And then came America, the great republic, not a Christian republic but a republic so full of Christians that their beliefs permeated custom and law. Then came the 1960s, and the elite public culture became hostile, not just to the Church, but to God.

How does one address the culture of this American empire? We are not in the position of the early Christian apologists who could count on the fact that their opponents were not for the most part atheists but believers in the gods and in the immortality of the soul.

In our situation, surrounded by apostates, the new ethical stance must be found. Rule out at the beginning the raucous attacks the archbishop decries. What is left? One can attack the structure of this world, denounce politicians, and in general make un-charitable scenes. Or one may choose the kind of engagement which the official American Church sometimes represents. Oppose abortion—after all it is easy to oppose abortion—ignore the background in which the abortion culture grows, which is artificial contraception, allow the conversion of the Gospel from its reality as union with Christ and hope of heaven into a project for alleviating secular difficulties–a move which secularists welcome—and get in line for cultural approval and government money.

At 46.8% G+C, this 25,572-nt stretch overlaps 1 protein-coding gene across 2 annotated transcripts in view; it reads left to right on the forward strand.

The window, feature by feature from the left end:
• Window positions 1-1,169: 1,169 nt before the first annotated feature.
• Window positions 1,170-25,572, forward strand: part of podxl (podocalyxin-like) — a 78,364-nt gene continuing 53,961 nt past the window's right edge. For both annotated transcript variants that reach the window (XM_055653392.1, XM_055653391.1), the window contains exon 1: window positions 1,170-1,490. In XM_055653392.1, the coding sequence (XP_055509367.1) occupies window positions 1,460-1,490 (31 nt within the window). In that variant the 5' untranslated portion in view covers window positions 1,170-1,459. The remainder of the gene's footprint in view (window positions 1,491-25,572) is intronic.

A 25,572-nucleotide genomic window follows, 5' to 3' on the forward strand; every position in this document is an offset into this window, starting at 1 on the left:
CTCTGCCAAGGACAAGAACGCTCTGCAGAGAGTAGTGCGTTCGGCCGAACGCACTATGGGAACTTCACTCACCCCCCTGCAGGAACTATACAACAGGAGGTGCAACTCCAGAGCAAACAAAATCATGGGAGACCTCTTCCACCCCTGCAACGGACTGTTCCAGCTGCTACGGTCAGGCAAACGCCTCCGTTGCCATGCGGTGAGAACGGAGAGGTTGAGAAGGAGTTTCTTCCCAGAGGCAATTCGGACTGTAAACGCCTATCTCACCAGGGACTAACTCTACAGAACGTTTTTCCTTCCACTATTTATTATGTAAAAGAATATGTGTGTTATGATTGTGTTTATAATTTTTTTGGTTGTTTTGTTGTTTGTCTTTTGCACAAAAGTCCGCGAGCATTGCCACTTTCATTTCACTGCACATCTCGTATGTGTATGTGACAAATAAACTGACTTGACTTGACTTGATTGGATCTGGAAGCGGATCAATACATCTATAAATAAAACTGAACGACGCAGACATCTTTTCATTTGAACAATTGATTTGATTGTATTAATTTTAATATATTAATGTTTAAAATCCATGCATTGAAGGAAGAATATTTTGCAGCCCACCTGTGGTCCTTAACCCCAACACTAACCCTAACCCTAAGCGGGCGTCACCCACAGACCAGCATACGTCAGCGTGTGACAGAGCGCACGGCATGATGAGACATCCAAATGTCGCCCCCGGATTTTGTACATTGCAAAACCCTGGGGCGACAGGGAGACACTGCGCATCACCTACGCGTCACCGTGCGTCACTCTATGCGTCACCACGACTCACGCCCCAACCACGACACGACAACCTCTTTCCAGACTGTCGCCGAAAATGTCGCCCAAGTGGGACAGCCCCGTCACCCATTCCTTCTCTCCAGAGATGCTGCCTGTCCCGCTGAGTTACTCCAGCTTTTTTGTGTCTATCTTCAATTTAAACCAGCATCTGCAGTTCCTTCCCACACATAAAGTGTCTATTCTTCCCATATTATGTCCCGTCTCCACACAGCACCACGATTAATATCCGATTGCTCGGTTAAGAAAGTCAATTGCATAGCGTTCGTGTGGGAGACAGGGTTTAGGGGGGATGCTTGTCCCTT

This kind of engagement relies heavily upon the metaphor of the seamless garment, an image which trades shamelessly on the Gospel images. As an apologetic strategy it was the invention of, among others, Joseph Cardinal Bernadin, a great hero of the ecclesiastical left, whom the authority quoted in the epigraph greatly admires. Its apparent power is its ability to equate the secondary goods of this world, the relief of poverty, with the eternal goods of life with Christ and loyalty to Him. It is the mother of the sentimental religious atheism that marks American Christianity. It is erected in the face of the warning of Matthew 10:28 that we ought not fear those who can damage the body but the one who can cast body and soul into hell. The inconvenient truth is that we have come upon issues that necessarily divide, and positions so obviously alien to the natural law and to the mind of Christ that to assent to them is impossible.

Stephen L. Carter, the author of a well-written, well-intentioned book defending civility in a democracy, argues that democracy requires at times the commitment “to be guided by the moral opinions of others, even when we think they are wrong—one of the sacrifices we make for the sake of our fellow passengers. If we lose that commitment whether it is forgotten in the hurly burly of contemporary life or left behind in our mad rush toward self-fulfillment, we also lose the connections that bind us together in a single nation.” This is, at least in part, the archbishop’s point.